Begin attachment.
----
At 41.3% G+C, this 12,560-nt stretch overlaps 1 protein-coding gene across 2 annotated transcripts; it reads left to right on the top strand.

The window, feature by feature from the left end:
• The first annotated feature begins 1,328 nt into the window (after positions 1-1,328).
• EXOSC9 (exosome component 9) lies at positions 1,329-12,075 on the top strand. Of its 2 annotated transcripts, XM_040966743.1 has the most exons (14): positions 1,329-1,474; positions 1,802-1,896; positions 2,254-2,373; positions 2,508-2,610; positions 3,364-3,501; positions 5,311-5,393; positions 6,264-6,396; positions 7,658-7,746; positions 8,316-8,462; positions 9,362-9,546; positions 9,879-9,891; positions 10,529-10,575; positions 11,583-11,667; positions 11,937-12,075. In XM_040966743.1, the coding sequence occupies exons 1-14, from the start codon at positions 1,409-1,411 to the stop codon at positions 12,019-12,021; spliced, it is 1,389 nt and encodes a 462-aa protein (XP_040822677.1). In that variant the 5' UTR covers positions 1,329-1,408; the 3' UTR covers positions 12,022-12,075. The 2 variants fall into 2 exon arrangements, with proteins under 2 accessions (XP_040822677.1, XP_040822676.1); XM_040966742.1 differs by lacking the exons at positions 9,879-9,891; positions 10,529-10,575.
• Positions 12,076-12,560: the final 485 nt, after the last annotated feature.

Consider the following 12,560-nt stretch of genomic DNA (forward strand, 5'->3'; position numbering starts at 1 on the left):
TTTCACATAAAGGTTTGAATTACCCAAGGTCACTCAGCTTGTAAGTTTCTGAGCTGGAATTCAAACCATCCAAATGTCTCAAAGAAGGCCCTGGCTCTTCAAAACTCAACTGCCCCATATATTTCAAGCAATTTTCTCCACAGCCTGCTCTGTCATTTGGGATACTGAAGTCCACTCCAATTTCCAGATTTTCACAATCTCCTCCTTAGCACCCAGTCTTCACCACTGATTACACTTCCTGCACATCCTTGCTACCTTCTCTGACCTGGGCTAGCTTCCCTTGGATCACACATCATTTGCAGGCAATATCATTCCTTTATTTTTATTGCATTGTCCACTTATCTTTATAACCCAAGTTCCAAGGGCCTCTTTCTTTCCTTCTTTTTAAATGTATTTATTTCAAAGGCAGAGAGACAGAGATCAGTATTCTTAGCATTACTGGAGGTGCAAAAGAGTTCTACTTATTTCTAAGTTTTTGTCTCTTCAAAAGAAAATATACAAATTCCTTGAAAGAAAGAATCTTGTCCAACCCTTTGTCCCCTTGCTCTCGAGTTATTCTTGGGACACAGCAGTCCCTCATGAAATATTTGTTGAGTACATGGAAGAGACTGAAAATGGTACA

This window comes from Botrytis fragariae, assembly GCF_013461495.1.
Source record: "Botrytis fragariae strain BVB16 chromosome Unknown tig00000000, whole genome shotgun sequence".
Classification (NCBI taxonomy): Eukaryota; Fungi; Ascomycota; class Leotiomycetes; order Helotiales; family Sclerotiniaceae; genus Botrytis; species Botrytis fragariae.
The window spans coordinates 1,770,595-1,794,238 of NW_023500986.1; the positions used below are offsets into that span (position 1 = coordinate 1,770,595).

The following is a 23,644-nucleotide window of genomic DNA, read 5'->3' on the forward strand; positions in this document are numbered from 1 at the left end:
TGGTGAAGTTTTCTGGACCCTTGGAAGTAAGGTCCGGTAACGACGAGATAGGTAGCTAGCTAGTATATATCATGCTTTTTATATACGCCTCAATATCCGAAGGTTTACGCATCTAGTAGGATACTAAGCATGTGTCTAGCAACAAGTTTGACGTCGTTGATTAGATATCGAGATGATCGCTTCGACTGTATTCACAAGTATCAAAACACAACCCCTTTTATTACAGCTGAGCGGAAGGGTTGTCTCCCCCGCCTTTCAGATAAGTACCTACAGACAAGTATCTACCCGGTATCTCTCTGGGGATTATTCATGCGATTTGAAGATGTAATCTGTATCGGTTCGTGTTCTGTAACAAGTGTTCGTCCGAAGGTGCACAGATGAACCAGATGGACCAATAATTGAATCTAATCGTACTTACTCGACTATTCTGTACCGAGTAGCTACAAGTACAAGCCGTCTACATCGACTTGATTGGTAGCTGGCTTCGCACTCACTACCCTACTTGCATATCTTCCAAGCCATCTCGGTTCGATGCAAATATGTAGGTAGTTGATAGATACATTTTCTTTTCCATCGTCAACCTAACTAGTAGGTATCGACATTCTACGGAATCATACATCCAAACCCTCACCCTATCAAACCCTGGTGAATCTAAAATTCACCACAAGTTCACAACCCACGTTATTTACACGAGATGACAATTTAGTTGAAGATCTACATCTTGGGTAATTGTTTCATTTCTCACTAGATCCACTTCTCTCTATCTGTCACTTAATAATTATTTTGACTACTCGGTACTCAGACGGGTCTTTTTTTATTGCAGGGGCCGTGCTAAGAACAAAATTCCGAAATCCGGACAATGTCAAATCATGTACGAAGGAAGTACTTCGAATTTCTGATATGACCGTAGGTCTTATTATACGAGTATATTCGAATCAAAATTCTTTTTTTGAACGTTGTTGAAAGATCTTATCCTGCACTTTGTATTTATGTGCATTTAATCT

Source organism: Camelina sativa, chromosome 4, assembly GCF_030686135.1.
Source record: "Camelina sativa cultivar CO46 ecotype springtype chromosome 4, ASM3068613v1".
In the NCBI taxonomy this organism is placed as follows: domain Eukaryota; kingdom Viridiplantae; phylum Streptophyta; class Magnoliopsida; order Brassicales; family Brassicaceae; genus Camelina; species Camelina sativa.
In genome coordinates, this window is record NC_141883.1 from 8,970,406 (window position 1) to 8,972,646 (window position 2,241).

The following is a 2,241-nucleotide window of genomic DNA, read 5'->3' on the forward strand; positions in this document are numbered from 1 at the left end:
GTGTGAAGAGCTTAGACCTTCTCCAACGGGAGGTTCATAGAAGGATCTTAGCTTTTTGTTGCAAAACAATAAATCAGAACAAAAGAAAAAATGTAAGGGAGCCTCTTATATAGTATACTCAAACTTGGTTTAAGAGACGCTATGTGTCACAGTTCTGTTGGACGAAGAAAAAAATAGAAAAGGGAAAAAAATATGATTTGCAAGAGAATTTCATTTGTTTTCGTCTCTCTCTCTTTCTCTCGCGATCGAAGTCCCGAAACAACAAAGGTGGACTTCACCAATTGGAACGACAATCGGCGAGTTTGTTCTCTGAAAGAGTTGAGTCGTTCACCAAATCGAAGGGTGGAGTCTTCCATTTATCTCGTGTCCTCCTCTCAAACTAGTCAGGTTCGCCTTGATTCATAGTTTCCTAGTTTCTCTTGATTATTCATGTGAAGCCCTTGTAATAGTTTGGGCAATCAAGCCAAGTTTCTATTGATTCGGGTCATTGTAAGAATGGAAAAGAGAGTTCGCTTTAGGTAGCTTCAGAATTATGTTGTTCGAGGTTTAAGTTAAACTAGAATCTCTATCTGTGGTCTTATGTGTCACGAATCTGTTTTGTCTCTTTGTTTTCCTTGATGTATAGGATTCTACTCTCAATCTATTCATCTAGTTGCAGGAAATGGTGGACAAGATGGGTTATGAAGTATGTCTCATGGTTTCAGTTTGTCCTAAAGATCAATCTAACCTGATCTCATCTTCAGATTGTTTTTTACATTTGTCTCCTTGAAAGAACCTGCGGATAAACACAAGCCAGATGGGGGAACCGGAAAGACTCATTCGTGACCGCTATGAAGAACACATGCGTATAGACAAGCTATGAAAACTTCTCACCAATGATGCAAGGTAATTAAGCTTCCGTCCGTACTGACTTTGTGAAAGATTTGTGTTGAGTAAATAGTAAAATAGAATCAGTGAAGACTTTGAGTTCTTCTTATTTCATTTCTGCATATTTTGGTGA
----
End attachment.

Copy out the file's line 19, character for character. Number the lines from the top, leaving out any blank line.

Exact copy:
GTGTGAAGAGCTTAGACCTTCTCCAACGGGAGGTTCATAGAAGGATCTTAGCTTTTTGTTGCAAAACAATAAATCAGAACAAAAGAAAAAATGTAAGGGAGCCTCTTATATAGTATACTCAAACTTGGTTTAAGAGACGCTATGTGTCACAGTTCTGTTGGACGAAGAAAAAAATAGAAAAGGGAAAAAAATATGATTTGCAAGAGAATTTCATTTGTTTTCGTCTCTCTCTCTTTCTCTCGCGATCGAAGTCCCGAAACAACAAAGGTGGACTTCACCAATTGGAACGACAATCGGCGAGTTTGTTCTCTGAAAGAGTTGAGTCGTTCACCAAATCGAAGGGTGGAGTCTTCCATTTATCTCGTGTCCTCCTCTCAAACTAGTCAGGTTCGCCTTGATTCATAGTTTCCTAGTTTCTCTTGATTATTCATGTGAAGCCCTTGTAATAGTTTGGGCAATCAAGCCAAGTTTCTATTGATTCGGGTCATTGTAAGAATGGAAAAGAGAGTTCGCTTTAGGTAGCTTCAGAATTATGTTGTTCGAGGTTTAAGTTAAACTAGAATCTCTATCTGTGGTCTTATGTGTCACGAATCTGTTTTGTCTCTTTGTTTTCCTTGATGTATAGGATTCTACTCTCAATCTATTCATCTAGTTGCAGGAAATGGTGGACAAGATGGGTTATGAAGTATGTCTCATGGTTTCAGTTTGTCCTAAAGATCAATCTAACCTGATCTCATCTTCAGATTGTTTTTTACATTTGTCTCCTTGAAAGAACCTGCGGATAAACACAAGCCAGATGGGGGAACCGGAAAGACTCATTCGTGACCGCTATGAAGAACACATGCGTATAGACAAGCTATGAAAACTTCTCACCAATGATGCAAGGTAATTAAGCTTCCGTCCGTACTGACTTTGTGAAAGATTTGTGTTGAGTAAATAGTAAAATAGAATCAGTGAAGACTTTGAGTTCTTCTTATTTCATTTCTGCATATTTTGGTGA